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... are all isomorphic to $l^1$ on some other index set. At least, that much I "know" from 2nd-hand sources, since the original proof is apparently in a paper of Köthe from the 1930s 1960s (in German) that I can't get hold of have had trouble digesting. Since there are some Banach space specialists reading MO, I wondered if someone could sketch how the proof differs from the countable case, or point to a more recent text, preferably in English or French, that gives the proof? I hope this is a well-defined question for MO, since I'm not baiting with something where I know the answer.

(Some background for other readers: the analogous result when $X$ is countably infinite follows from combining two steps: one first uses a block basis argument to show that a closed, complemented subspace $V$ inside $l^1(\bf N)$ must either be finite-dimensional, or contain an infinite-dimensional, closed complemented subspace $W$ that is isomorphic to $\ell^1({\bf N})$. In the former case, $V$ is then obviously isomorphic to some finite-dimensional $\ell^1$. In the latter case, one applies Pelczynski decomposition. My impression is that it's the first step which might prove problematic if attempted for $\ell^1(X)$ when $X$ is uncountably infinite, but I could well be wrong and would welcome corrections.)

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I don't read German, but according to Köthe did this in, published in 1966 and hopefully accessible to you as it is to me via institutional login. I don't know an English or French source. – Jonas Meyer Nov 15 '09 at 2:22
Ah, I misremembered the date, but that's the title of the paper I was thinking of. Hmm, didn't realise it was now on SpringerLink (it's been a while since the original "need" I had for it arose). Thanks, although if anyone reading can give me an explanation of the relevant part that'd be great. – Yemon Choi Nov 15 '09 at 2:59
up vote 7 down vote accepted

A proof in English (modulo some details involving the Pelczynski decomposition method) can be found in the article 'On relatively disjoint families of measures' (Studia Math, 37, p.28-29) by Haskell Rosenthal.

Regarding the analogous result for $\ell_p (X)$ ($p\in (1,\infty)$) and $c_0 (X)$, I seem to recall reading somewhere that it was solved by Joram Lindenstrauss, but now I can't seem to find any reference to it. I seem to think that I saw something about it in the Appendix to the English translation of Banach's book on linear operations (the appendix is by Bessaga and Pelczynski), but it would take me a while to sift through it to find it, and family dinner is being dished up very shortly. I wonder anyhow how much can be gleaned from Matthew Daws' classification of the closed, two-sided ideals in $\mathcal{B}(\ell_p (X))$, the Banach algebra of all bounded linear operators on $\ell_p (X)$? The relevant paper can be downloaded at . The paper 'The lattice of closed ideals in the Banach algebra of operators on a certain dual Banach space' by Laustsen, Schlumprecht and Zsak illustrates how classification of the complemented subspaces of a Banach space $E$ can follow from the classification of closed, two-sided ideals in $\mathcal{B}(E)$ if all the closed, two-sided ideals are generated by projections onto complemented subspaces having certain nice properties. How much of this can be done using Matt's results I haven't checked, but I think that at the very least some partial results could be obtained. Matt might comment of this if he passes by, or if no one else does I might try to look into it in the next day or so and edit this answer accordingly.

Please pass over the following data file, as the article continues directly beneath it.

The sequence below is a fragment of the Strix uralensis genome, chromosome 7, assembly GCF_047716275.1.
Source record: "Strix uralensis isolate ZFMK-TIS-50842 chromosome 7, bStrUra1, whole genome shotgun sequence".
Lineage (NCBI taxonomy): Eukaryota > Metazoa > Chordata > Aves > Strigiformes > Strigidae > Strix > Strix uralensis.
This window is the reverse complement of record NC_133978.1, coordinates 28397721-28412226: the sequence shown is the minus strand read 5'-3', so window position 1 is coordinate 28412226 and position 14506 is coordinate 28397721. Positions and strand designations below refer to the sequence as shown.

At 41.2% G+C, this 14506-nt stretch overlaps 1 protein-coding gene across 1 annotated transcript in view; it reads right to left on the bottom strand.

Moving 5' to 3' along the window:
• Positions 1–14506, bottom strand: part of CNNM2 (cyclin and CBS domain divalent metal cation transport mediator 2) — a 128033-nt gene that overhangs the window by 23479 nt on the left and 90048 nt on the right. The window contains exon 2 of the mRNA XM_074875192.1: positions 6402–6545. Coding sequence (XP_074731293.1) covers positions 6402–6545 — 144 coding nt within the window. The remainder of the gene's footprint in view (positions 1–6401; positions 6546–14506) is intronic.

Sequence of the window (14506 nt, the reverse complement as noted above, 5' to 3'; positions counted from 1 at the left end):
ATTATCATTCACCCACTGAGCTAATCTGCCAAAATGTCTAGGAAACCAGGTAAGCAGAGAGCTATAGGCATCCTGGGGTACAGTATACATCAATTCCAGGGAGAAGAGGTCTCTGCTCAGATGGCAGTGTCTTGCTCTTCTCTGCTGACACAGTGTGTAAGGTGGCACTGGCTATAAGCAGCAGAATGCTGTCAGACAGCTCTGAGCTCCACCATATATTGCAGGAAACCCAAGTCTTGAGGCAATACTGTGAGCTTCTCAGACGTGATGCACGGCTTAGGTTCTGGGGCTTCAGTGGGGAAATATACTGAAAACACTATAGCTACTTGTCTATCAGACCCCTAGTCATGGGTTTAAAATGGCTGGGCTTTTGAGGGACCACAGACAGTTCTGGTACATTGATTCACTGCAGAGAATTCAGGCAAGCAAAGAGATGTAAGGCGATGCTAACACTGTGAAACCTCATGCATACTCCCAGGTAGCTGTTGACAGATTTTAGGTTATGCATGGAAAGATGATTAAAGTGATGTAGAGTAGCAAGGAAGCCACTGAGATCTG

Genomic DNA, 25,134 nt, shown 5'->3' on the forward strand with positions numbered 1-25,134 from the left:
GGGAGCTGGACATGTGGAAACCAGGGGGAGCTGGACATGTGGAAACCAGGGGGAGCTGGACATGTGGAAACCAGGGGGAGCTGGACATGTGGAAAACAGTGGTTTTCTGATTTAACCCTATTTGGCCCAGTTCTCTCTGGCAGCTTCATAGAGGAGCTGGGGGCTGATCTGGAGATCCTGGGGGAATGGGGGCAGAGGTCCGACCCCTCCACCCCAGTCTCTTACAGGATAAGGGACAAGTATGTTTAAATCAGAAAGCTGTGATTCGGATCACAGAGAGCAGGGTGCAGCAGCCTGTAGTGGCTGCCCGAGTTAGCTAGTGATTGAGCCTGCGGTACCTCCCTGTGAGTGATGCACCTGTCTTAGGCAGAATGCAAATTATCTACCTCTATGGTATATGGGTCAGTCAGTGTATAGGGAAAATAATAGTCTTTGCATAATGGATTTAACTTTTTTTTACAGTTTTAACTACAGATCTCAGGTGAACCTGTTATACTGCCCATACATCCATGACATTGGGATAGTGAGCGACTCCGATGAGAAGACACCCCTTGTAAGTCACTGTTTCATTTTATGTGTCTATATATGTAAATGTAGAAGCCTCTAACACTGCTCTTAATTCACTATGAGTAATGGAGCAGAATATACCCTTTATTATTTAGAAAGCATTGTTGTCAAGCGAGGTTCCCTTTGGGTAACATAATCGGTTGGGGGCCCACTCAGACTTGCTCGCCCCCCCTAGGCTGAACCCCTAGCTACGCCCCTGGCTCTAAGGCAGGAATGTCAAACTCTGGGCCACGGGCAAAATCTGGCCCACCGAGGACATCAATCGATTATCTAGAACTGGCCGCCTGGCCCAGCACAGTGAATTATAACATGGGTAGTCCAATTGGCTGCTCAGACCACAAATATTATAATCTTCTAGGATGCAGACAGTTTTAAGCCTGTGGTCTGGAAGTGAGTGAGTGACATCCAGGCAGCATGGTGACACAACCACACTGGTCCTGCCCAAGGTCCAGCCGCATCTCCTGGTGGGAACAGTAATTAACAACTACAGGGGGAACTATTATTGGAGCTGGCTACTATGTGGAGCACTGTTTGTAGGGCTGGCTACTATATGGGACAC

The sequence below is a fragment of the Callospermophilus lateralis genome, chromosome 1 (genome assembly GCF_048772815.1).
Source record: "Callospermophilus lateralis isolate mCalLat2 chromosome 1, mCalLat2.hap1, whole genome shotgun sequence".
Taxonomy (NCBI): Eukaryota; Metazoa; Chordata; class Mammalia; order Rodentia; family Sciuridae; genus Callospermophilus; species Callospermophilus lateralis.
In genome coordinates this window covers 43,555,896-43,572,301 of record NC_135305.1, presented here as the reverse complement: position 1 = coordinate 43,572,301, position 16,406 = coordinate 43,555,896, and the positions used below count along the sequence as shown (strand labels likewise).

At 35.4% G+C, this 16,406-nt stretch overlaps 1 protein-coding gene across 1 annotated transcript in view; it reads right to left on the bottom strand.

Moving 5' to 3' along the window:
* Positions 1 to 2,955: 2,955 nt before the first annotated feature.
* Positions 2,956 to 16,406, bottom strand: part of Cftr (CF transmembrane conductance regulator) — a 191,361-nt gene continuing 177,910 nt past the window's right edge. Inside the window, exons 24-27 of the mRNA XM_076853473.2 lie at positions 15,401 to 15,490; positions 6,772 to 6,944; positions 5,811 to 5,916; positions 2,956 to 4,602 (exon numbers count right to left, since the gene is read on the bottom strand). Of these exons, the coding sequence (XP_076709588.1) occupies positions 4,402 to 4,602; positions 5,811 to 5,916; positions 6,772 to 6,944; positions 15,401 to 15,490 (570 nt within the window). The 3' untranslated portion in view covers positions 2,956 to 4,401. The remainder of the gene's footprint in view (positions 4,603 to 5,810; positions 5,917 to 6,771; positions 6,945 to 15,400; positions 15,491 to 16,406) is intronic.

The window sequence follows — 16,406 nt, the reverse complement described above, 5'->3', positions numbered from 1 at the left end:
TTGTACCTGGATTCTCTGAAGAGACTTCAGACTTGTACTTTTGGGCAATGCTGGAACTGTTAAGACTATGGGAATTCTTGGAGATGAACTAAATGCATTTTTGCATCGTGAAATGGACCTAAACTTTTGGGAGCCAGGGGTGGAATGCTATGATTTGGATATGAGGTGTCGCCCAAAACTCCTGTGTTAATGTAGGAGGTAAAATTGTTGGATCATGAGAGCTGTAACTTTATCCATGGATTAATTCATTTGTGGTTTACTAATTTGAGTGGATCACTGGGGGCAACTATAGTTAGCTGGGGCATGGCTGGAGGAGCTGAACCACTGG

The analogous result for $\ell_\infty (X)$ does not hold for uncountable $X$ in general. Indeed, every $\ell_\infty (X)$ is the dual of $\ell_1 (X)$, every Banach space embeds isomorphically into some $\ell_\infty (X)$, but there are injective Banach spaces that are not isomorphic to any dual Banach space; the first such example seems to have been found by Haskell Rosenthal in his paper 'On injective Banach spaces and the spaces $L^\infty (\mu)$ for finite measure $\mu$' (Acta Mathematica, 124, Corollary 4.4), and the existence of such a space provides the desired counterexample.

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Excellent! Thanks Phil - I didn't think to look in the Rosenthal paper, but on a quick look it seems just what I wanted. (The original motivation, back in 2003-04, was that Kothe's result tells us there are no interesting projective Banach spaces, since they'd all have to be complemented subspaces of some l^1(X). At one point I might have wanted/needed to use the result and was reluctant to do so, since I'd never read the proof.) – Yemon Choi Nov 15 '09 at 8:47

Nice answer, Phil.

The case of $Z=\ell_p(X)$, 1 < p < infinity, and $Z=c_0(X)$ with $X$ uncountable are a bit easier because if $T$ is a bounded linear operator from $Y$ into $Z$ and the density character of $Y$ is smaller than $|X|$, then $T$ cannot be one to one. So if $Y$ is a subspace of $Z$ with density character $|X|$, then a maximal set of disjointly supported unit vectors in $Y$ has cardinality $|X|$ (use the obvious fact that a subspace $W$ of $Z$ is contained in $\ell_p(Q)$ [or $c_0(Q)$] with $|Q|$ equal to the density character of $W$). So every subspace of $Z$ with density character $|X|$ has a norm one complemented subspace that is isometric to $Z$. This and a second use of the ``obvious fact" gives the desired result.

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Thanks for sketching the details of the proof Professor Johnson. I figured it would be something like that, but I didn't have time to nut it out when I wrote my answer above. Oh, and thanks for the compliment on my answer! :) – Philip Brooker Apr 9 '10 at 11:20

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